50. Lee, S.H.; Jeon, Y.J. Anti-diabetic effects of brown algae derived phlorotannins, marine polyphenols through diverse mechanisms. Fitoterapia 2013, 86, 129–136. [Google Scholar] [CrossRef] [PubMed]
  51. Isaza Martínez, J.H.; Torres Castañeda, H.G.; Martinez, J.H.I.; Castaneda, H.G.T. Preparation and chromatographic analysis of phlorotannins. J. Chromatogr. Sci. 2013, 51, 825–838. [Google Scholar] [CrossRef] [PubMed]
  52. Li, Y.-X.; Wijesekara, I.; Li, Y.; Kim, S.-K. Phlorotannins as bioactive agents from brown algae. Process Biochem. 2011, 46, 2219–2224. [Google Scholar] [CrossRef]
  53. Pal Singh, I.; Bharate, S.B. Phloroglucinol compounds of natural origin. Nat. Prod. Rep. 2006, 23, 558–591. [Google Scholar] [CrossRef] [PubMed]
  54. Koivikko, R.; Loponen, J.; Honkanen, T.; Jormalainen, V. Contents of soluble, cell-wall-bound and exuded phlorotannins in the brown alga Fucus vesiculosus, with implications on their ecological functions. J. Chem. Ecol. 2005, 31, 195–212. [Google Scholar] [CrossRef] [PubMed]
  55. Wikström, S.A.; Pavia, H. Chemical settlement inhibition versus post-settlement mortality as an explanation for differential fouling of two congeneric seaweeds. Oecologia 2004, 138, 223–230. [Google Scholar] [CrossRef] [PubMed]
  56. Targett, N.M.; Arnold, T.M. Predicting the effects of brown algal phlorotannins on marine herbivores in tropical and temperate oceans. J. Phycol. 1998, 34, 195–205. [Google Scholar] [CrossRef]
  57. Pavia, H.; Cervin, G.; Lindgren, A.; Aberg, P. Effects of UV-B radiation and simulated herbivory on phlorotannins in the brown alga Ascophyllum nodosum. Mar. Ecol. Prog. Ser. 1997, 157, 139–146. [Google Scholar] [CrossRef]
  58. Connan, S.; Stengel, D.B. Impacts of ambient salinity and copper on brown algae: 2. Interactive effects on phenolic pool and assessment of metal binding capacity of phlorotannin. Aquat. Toxicol. 2011, 104, 1–13. [Google Scholar] [CrossRef] [PubMed]
  59. Gómez, I.; Huovinen, P. Induction of phlorotannins during UV exposure mitigates inhibition of photosynthesis and DNA damage in the kelp Lessonia nigrescens. Photochem. Photobiol. 2010, 86, 1056–1063. [Google Scholar] [CrossRef] [PubMed]
  60. Holdt, S.L.; Kraan, S. Bioactive compounds in seaweed: Functional food applications and legislation. J. Appl. Phycol. 2011, 23, 543–597. [Google Scholar] [CrossRef]
  61. Sabeena Farvin, K.H.; Jacobsen, C. Phenolic compounds and antioxidant activities of selected species of seaweeds from Danish coast. Food Chem. 2013, 138, 1670–1681. [Google Scholar] [CrossRef] [PubMed]
  62. Yoshie-Stark, Y.; Hsieh, Y.; Suzuki, T. Distribution of flavonoids and related compounds from seaweeds in Japan. Tokyo Univ. Fish. 2003, 89, 1–6. [Google Scholar]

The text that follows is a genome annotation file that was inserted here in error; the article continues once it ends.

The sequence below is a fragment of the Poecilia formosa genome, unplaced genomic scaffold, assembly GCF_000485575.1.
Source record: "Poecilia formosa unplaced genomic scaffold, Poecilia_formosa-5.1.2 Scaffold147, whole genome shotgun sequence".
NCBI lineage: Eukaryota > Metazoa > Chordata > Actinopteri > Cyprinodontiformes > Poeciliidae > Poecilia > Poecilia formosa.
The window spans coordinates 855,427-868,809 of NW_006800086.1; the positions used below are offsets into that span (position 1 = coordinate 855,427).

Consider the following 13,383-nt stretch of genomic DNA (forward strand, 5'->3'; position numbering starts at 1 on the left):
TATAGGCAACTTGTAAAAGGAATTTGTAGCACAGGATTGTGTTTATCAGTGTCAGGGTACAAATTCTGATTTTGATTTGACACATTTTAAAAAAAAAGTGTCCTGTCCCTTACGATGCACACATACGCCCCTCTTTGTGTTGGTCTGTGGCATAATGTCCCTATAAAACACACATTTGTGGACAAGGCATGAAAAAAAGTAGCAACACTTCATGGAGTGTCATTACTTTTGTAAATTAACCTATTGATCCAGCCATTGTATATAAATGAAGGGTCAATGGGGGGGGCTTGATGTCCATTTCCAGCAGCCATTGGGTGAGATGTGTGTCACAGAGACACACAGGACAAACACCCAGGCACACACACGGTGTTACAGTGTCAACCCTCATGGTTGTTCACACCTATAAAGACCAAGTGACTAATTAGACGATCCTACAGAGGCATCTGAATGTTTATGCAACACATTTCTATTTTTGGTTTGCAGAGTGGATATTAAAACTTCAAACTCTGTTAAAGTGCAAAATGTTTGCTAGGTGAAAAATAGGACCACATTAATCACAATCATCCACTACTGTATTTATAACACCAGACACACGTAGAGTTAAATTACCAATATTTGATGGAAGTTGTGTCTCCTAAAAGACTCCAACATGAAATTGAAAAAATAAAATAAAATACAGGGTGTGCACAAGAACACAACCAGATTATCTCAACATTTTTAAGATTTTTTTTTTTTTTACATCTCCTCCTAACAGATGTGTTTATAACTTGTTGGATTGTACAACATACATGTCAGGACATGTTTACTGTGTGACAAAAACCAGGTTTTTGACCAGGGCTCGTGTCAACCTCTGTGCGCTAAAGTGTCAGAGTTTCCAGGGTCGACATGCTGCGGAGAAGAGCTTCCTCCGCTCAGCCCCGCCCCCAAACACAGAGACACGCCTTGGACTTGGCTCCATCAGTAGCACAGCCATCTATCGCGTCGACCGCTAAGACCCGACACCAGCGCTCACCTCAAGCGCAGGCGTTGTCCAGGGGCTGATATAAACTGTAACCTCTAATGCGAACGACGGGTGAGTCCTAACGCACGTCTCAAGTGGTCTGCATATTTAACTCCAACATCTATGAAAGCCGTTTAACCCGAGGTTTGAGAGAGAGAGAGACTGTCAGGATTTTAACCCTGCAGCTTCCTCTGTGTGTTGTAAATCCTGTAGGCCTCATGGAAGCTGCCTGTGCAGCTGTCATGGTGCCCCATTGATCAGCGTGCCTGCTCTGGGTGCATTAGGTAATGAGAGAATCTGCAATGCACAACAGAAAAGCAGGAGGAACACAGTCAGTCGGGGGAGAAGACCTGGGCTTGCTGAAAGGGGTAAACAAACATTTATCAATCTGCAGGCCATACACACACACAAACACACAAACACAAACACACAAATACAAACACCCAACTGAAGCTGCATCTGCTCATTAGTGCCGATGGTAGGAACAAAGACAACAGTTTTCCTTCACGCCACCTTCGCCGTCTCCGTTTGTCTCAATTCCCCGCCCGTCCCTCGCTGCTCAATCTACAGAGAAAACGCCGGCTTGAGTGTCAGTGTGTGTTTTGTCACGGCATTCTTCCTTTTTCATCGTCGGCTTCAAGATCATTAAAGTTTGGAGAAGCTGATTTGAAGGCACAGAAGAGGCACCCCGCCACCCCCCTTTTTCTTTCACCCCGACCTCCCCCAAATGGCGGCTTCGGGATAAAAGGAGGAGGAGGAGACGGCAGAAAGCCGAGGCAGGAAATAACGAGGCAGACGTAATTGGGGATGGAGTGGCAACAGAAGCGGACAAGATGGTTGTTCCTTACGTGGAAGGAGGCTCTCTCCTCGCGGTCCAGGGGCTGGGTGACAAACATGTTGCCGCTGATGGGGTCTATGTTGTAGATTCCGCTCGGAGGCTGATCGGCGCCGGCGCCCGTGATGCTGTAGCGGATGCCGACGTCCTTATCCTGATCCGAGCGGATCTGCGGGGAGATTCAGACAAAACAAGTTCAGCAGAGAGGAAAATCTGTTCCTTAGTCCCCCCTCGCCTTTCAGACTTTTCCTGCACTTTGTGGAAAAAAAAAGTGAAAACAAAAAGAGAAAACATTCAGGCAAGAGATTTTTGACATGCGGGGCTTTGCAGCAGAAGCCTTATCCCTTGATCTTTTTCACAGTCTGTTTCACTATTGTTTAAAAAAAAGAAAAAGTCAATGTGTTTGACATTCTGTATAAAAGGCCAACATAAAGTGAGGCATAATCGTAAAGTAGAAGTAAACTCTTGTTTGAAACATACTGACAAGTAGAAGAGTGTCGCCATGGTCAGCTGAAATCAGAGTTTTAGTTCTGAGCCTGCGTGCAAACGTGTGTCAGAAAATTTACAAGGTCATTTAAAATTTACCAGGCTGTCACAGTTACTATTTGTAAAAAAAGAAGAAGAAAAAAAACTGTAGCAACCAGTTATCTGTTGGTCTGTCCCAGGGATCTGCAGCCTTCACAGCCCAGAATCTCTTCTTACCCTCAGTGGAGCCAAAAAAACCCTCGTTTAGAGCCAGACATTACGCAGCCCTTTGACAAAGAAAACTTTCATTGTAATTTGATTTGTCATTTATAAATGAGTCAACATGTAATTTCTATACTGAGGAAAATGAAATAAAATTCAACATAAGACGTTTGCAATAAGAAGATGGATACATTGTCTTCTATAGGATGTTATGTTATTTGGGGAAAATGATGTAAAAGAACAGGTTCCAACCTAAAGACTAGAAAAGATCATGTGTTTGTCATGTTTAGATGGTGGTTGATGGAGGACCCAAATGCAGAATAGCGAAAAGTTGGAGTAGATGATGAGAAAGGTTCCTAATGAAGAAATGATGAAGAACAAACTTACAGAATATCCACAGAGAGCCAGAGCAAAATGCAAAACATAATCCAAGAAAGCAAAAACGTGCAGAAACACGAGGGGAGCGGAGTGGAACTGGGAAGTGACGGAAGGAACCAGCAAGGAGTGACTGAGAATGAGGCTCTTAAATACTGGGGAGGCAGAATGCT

63. Kim, S.K.; Himaya, S.W.A. Medicinal effects of phlorotannins from marine brown algae. In Advances in Food and Nutrition Research; Kim, S., Ed.; Academic Press: San Diego, CA, USA, 2011; Volume 64, pp. 97–109. [Google Scholar]
  64. Koivikko, R.; Loponen, J.; Pihlaja, K.; Jormalainen, V. High-performance liquid chromatographic analysis of phlorotannins from the brown alga Fucus vesiculosus. Phytochem. Anal. 2007, 18, 326–332. [Google Scholar] [CrossRef] [PubMed]
  65. Jormalainen, V.; Honkanen, T. Variation in natural selection for growth and phlorotannins in the brown alga Fucus vesiculosus. J. Evol. Biol. 2004, 17, 807–820. [Google Scholar] [CrossRef] [PubMed]
  66. Connan, S.; Goulard, F.; Stiger, V.; Deslandes, E.; Gall, E.A. Interspecific and temporal variation in phlorotannin levels in an assemblage of brown algae. Bot. Mar. 2004, 47, 410–416. [Google Scholar] [CrossRef]
  67. Pavia, H.; Toth, G.B. Influence of light and nitrogen on the phlorotannin content of the brown seaweeds Ascophyllum nodosum and Fucus vesiculosus. Hydrobiology 2000, 440, 299–305. [Google Scholar] [CrossRef]
  68. Ragan, M.A.; Jensen, A. Quantitative studies on brown algal phenols. II. Seasonal variation in polyphenol content of Ascophyllum nodosum (L.) Le Jol. and Fucus vesiculosus (L.). J. Exp. Mar. Biol. Ecol. 1978, 34, 245–258. [Google Scholar] [CrossRef]
  69. Stiger, V.; Deslandes, E.; Payri, C.E. Phenolic contents of two brown algae, Turbinaria ornata and Sargassum mangarevense on Tahiti (French Polynesia): Interspecific, ontogenic and spatio-temporal variations. Bot. Mar. 2004, 47, 402–409. [Google Scholar] [CrossRef]
  70. Peckol, P.; Krane, J.M.; Yates, J.L. Interactive effects of inducible defense and resource availability on phlorotannins in the North Atlantic brown alga Fucus vesiculosus. Mar. Ecol. Prog. Ser. 1996, 138, 209–217. [Google Scholar] [CrossRef]
  71. Parys, S.; Kehraus, S.; Pete, R.; Küpper, F.C.; Glombitza, K.-W.; König, G.M. Seasonal variation of polyphenolics in Ascophyllum nodosum (Phaeophyceae). Eur. J. Phycol. 2009, 44, 331–338. [Google Scholar] [CrossRef]
  72. Kamiya, M.; Nishio, T.; Yokoyama, A.; Yatsuya, K.; Nishigaki, T.; Yoshikawa, S.; Ohki, K. Seasonal variation of phlorotannin in sargassacean species from the coast of the Sea of Japan. Phycol. Res. 2010, 58, 53–61. [Google Scholar] [CrossRef]
  73. Pavia, H.; Brock, E. Extrinsic factors influencing phlorotannin production in the brown alga. Mar. Ecol. Prog. Ser. 2000, 193, 285–294. [Google Scholar] [CrossRef]
  74. Roleda, M.Y.; Wiencke, C.; Lüder, U.H. Impact of ultraviolet radiation on cell structure, UV-absorbing compounds, photosynthesis, DNA damage, and germination in zoospores of Arctic Saccorhiza dermatodea. J. Exp. Bot. 2006, 57, 3847–3856. [Google Scholar] [CrossRef] [PubMed]